I went to see God’s Own Country last weekend, and found it a rare treat. It wasn’t just the same-sex love story at the film’s heart – though god knows it’s a relief to see a film where gay characters get to do more than nobly triumph over homophobia – but also the bleak but ultimately uplifting portrayal of family and subsistence farming in the hills of West Yorkshire.
Alongside the slow-burn relationship between taciturn farmer Johnny and Romanian hired hand Gheorghe, the film charts the physical decline of Johnny’s father’s, debilitated by two strokes, and shows the unsentimental despatching of sick animals. But the stolid landscape of mud, rock and moorland, the backdrop to these scenes of decay and death, endures in the watery spring daylight. It’s beautiful, Georghe says to Johnny as they tackle the sisyphean task of repairing a dry stone wall, but lonely too.
A few years ago, recovering from illness but still fearful, I went walking in the Chilterns, the hills of my childhood. Up above Princes Risborough, I felt a curious elation. These hills, these chalk markings, these beech trees that were here when I visited as a child, they would still be here after my death. They were completely indifferent to my existence. But their indifference was not daunting, like the vastness of the universe, but comforting, of human scale, an assurance of a future beyond my life.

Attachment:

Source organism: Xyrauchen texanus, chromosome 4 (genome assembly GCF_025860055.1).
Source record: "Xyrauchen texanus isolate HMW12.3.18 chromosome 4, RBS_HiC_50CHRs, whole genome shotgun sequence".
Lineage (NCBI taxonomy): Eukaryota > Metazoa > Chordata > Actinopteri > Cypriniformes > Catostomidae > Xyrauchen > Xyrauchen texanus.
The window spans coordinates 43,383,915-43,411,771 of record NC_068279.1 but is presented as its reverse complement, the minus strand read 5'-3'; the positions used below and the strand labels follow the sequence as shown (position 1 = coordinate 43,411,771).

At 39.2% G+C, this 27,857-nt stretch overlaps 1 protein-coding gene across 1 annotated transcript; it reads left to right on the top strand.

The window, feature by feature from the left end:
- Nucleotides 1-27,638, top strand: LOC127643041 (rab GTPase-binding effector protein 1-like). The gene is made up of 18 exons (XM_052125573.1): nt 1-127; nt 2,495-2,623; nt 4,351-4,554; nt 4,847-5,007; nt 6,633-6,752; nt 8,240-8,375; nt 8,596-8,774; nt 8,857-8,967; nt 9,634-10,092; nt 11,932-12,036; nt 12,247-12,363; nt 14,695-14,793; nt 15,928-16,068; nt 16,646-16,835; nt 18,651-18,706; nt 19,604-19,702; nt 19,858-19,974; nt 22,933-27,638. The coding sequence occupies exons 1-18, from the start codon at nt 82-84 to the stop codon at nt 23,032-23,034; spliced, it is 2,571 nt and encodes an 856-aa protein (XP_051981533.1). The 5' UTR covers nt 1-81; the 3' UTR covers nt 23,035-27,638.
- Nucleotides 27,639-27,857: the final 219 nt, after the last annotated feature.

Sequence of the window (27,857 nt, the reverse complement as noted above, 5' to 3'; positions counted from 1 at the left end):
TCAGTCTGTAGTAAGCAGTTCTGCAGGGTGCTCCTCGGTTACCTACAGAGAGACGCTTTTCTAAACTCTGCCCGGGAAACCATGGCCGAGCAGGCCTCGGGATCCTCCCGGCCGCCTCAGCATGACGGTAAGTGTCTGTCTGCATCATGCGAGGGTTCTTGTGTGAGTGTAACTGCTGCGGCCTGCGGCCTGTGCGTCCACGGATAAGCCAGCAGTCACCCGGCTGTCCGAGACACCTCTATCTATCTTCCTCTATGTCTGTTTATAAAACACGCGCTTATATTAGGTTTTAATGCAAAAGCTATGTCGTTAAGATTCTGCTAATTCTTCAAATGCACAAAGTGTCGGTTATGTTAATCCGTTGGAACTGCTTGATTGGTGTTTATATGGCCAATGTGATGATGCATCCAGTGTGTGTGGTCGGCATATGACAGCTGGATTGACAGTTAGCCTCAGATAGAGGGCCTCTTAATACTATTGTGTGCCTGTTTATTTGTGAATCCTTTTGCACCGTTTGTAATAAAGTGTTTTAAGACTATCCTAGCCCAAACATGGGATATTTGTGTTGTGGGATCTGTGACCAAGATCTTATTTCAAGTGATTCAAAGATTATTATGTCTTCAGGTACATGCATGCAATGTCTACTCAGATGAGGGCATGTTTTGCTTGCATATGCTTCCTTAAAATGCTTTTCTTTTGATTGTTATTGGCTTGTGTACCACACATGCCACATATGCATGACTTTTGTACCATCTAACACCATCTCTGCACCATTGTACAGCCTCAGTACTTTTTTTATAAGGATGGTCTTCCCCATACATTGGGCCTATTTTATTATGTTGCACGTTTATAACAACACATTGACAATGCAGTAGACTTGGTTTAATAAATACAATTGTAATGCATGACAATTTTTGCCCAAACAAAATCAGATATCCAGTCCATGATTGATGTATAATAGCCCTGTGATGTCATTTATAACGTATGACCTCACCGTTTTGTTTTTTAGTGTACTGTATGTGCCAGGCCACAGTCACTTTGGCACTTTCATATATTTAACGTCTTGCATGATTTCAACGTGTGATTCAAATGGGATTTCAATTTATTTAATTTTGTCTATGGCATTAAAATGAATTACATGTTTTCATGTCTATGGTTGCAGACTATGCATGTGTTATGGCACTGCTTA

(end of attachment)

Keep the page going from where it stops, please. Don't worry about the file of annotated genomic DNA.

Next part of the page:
I felt something like that watching the film. The West Yorkshire hills would still be there when all the characters had gone, as would the dry stone walls and farm buildings. The landscape is indifferent, but not unaffected; the human touch is everywhere – either visibly in built structures or implicitly in patterns of cultivation. And perhaps it is in these landscapes, in the dry stone walls and the cairns assembled by walkers on hill paths, that we non-architects gain some measure of longevity, of immortality even, some sense of Sir Christopher Wren’s epitaph ‘si monumentum requiris, circumpsice’ – if you are seeking a memorial, look around you.